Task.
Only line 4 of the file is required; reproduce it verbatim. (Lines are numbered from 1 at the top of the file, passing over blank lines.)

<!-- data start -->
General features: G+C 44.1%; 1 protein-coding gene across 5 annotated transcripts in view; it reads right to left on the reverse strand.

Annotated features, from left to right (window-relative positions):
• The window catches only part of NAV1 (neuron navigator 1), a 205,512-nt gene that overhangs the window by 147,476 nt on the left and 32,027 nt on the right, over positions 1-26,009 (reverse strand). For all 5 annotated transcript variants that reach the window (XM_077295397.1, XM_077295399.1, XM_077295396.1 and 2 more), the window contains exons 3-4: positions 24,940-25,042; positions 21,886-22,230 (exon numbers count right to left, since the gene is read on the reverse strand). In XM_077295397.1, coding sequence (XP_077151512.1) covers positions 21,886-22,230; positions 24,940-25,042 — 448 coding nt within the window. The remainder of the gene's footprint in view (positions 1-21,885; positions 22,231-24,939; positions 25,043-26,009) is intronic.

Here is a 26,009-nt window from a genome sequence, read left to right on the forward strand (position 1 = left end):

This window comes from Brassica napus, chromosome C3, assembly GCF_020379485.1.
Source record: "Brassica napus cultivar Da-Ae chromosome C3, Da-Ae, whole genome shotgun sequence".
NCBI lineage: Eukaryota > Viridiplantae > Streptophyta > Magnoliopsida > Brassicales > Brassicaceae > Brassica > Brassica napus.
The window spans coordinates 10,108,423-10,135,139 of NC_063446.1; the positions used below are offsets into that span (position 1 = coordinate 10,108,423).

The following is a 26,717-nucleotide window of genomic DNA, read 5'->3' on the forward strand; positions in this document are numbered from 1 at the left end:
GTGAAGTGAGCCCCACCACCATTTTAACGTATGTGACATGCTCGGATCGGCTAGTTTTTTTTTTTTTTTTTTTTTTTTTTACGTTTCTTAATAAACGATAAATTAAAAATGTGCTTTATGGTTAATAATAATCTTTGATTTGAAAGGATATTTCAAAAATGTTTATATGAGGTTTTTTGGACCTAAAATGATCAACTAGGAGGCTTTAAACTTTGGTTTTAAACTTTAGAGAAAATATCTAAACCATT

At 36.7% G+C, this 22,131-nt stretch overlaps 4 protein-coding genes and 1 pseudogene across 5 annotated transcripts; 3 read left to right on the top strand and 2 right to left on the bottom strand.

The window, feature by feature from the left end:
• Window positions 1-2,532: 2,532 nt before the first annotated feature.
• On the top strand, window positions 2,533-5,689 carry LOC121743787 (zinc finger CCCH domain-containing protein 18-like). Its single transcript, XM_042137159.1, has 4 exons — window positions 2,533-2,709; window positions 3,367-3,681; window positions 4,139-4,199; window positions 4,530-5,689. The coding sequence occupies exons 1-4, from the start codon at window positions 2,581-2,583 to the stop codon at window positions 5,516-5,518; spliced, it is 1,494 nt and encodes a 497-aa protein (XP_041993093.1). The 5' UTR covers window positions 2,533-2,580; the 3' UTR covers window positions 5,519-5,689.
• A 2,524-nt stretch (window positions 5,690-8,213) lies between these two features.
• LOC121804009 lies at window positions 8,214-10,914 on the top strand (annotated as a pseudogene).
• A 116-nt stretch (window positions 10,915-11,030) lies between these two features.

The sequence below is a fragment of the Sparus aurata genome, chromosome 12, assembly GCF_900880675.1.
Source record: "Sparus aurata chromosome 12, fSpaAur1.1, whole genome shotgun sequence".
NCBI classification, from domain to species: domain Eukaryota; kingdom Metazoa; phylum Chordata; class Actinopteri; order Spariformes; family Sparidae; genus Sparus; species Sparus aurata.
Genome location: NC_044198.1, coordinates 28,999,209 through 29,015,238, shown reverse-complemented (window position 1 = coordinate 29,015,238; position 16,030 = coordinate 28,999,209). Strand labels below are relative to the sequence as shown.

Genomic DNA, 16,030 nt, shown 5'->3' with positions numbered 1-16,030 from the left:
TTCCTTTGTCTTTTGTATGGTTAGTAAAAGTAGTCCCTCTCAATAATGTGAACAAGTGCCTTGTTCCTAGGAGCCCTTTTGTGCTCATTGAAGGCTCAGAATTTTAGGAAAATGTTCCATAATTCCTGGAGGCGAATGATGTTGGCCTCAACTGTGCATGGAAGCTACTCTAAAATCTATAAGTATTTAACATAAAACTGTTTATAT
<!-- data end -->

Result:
Here is a 26,009-nt window from a genome sequence, read left to right on the forward strand (position 1 = left end):